3. Consider an FHA loan: FHA loans are designed for first-time homebuyers and require a lower down payment (as low as 3.5%) than conventional loans. However, your student loan debt will still factor into your DTI, so make sure you can afford the monthly payments.
  4. Explore down payment assistance programs: Many states and cities offer down payment assistance programs for first-time homebuyers. Some of these programs also offer help with closing costs.
  5. Shop around for mortgage lenders: Different lenders have different requirements and may be more willing to work with you if you have student loan debt. Get pre-approved for a mortgage so you know how much house you can afford.
  6. Consider a co-signer: If your credit score or DTI is too high, it could be helpful to ask a family member or friend with good credit to co-sign on the mortgage.

Remember, buying a house is a major financial decision, so take the time to do your research and make sure you can afford the monthly payments. Consult with a financial advisor or a mortgage lender to help you understand your options.

Getting an FHA Loan with Student Loan Debt

FHA Loans can make the loan qualification process easier and lowers the required down payment from over 10% to around 3% of the loan amount. This lowered up-front cost plus more lenient credit score requirements put qualifying for a home loan within reach of millions of Americans who would otherwise not be able to qualify.

Learn more about FHA loan requirements

However, having student loan debt may make it challenging for you to qualify for an FHA-insured mortgage if you are making monthly student-loan payments. FHA loans require only a 3.5% down payment, even for borrowers with low FICO credit scores, which can be critical for many borrowers. This is why student loan debt can be a significant problem for many.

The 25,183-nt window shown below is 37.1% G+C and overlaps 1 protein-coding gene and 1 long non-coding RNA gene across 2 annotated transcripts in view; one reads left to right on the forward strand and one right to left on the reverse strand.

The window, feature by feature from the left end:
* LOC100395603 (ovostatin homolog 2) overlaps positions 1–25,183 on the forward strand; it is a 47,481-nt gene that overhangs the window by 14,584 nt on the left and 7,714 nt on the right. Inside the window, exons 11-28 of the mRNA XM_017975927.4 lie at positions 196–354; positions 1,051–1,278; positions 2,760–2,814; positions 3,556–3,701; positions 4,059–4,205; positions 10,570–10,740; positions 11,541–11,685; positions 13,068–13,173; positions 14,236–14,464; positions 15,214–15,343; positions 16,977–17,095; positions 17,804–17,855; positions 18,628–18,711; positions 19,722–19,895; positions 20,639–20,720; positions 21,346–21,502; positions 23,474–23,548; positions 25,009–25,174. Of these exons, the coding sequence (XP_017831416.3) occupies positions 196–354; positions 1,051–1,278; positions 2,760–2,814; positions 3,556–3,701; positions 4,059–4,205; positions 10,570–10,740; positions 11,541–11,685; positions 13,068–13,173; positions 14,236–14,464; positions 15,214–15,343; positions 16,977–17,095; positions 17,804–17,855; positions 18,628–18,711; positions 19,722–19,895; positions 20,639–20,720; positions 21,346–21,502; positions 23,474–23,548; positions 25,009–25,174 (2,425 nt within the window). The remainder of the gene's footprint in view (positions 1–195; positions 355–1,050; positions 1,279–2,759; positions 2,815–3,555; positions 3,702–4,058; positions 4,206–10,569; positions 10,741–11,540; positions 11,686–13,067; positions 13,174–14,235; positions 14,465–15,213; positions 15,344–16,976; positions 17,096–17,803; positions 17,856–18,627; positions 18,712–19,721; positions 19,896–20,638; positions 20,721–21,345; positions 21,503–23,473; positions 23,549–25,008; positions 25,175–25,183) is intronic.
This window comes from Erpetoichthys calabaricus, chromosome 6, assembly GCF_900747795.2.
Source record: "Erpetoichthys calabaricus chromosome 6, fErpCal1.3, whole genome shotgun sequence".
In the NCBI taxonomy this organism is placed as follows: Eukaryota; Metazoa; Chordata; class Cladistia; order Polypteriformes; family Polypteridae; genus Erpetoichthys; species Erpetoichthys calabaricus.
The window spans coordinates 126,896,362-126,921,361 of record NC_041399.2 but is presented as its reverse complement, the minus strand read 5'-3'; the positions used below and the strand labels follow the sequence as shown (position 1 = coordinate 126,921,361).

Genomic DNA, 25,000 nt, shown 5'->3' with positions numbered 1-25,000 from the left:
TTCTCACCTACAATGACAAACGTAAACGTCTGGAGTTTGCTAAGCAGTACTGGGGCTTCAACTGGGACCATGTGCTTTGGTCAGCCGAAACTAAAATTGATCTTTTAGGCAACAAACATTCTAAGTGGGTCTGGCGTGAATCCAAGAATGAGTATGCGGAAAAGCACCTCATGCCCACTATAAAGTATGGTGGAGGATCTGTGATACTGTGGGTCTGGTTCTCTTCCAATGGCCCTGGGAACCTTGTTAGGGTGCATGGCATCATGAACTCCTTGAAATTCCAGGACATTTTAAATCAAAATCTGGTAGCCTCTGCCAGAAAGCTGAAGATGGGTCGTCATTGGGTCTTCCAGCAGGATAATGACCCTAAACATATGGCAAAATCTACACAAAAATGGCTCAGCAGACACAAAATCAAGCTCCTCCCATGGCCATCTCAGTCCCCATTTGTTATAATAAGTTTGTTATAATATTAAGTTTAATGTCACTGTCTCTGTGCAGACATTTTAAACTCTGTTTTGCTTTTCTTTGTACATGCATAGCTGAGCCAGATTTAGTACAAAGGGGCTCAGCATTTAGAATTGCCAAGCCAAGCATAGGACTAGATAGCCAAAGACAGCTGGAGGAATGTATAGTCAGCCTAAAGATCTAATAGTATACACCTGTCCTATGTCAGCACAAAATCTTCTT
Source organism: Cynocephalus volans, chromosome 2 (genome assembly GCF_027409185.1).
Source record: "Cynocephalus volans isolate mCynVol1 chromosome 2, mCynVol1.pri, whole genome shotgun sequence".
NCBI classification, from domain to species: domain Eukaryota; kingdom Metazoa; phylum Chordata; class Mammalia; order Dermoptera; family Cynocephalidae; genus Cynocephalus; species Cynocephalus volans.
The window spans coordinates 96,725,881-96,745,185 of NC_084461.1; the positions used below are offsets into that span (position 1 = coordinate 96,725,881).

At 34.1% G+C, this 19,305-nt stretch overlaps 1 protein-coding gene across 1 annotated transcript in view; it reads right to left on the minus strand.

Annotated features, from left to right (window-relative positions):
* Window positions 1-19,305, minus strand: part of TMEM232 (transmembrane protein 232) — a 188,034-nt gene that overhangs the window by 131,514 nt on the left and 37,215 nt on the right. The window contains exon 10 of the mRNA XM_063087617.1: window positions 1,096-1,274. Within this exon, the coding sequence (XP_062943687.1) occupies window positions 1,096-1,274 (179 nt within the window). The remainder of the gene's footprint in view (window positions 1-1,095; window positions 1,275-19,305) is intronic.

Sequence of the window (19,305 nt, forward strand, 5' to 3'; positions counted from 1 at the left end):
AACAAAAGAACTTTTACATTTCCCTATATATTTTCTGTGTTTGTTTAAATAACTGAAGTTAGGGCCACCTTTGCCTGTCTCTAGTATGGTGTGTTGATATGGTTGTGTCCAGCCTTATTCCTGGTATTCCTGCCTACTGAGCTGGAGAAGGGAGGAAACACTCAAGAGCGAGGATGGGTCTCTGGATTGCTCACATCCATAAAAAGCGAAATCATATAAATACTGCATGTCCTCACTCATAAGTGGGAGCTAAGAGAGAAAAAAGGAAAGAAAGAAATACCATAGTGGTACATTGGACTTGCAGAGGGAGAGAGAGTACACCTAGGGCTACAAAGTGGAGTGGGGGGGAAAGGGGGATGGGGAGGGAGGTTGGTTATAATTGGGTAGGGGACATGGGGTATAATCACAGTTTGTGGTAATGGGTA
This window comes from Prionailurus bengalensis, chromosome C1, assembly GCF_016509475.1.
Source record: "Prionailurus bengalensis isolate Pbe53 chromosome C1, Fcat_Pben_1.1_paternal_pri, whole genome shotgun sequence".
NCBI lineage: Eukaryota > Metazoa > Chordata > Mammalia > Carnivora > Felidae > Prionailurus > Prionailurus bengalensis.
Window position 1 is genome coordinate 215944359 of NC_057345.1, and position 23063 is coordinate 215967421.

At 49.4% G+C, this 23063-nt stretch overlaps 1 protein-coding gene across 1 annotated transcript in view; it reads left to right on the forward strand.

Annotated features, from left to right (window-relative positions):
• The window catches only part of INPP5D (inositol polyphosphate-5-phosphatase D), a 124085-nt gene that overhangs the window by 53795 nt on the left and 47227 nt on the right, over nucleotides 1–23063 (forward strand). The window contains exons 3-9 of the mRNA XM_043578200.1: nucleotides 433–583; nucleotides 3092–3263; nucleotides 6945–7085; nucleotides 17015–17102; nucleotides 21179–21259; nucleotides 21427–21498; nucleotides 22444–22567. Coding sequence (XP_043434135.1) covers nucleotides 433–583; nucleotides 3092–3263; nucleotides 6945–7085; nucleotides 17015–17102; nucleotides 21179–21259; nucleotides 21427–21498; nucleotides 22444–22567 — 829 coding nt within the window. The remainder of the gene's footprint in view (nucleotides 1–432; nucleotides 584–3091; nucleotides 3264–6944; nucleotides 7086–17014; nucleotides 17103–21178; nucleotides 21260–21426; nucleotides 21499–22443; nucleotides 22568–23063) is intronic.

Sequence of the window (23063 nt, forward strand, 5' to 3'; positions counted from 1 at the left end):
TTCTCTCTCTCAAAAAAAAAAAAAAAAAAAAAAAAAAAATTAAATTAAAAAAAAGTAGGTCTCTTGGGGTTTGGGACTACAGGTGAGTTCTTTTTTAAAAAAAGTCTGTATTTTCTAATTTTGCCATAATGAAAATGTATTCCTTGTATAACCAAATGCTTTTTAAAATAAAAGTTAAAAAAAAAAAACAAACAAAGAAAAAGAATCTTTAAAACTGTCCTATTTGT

FHA Student Loan Guidelines

FHA lenders are now required to take into account the actual payment amount for student loans (or .5% of the student loan balance if there is no payment requirement) as part of the borrower's monthly obligations when determining whether they meet the maximum debt-to-income ratio.

In June 2016, FHA guidelines were updated to factor in student loans for qualifying ratios. The recent change in June 2021 made it easier to qualify for an FHA loan. The new guidelines specify that the lender must use the actual payment amount reported on the credit report or a half percent (.5%) of the student loan balance if there is no payment requirement.

Deferred payments cannot be excluded from the debt-to-income ratio calculation. If the payment reported on the credit report is less than .5% of the student loan balance, the lender can use the lower payment for qualification purposes. Borrowers with no reported payment requirement can contact the lender or student loan servicer to agree on a lower payment amount that is less than .5% of the loan balance.

FHA guidelines indicate that your loan cannot be approved if you are delinquent on any government loan. Therefore, if your student loan is government-backed and it is in default, then you likely will not be approved for an FHA loan.

Student Loan Resources

To better manage your student loan debt, consider: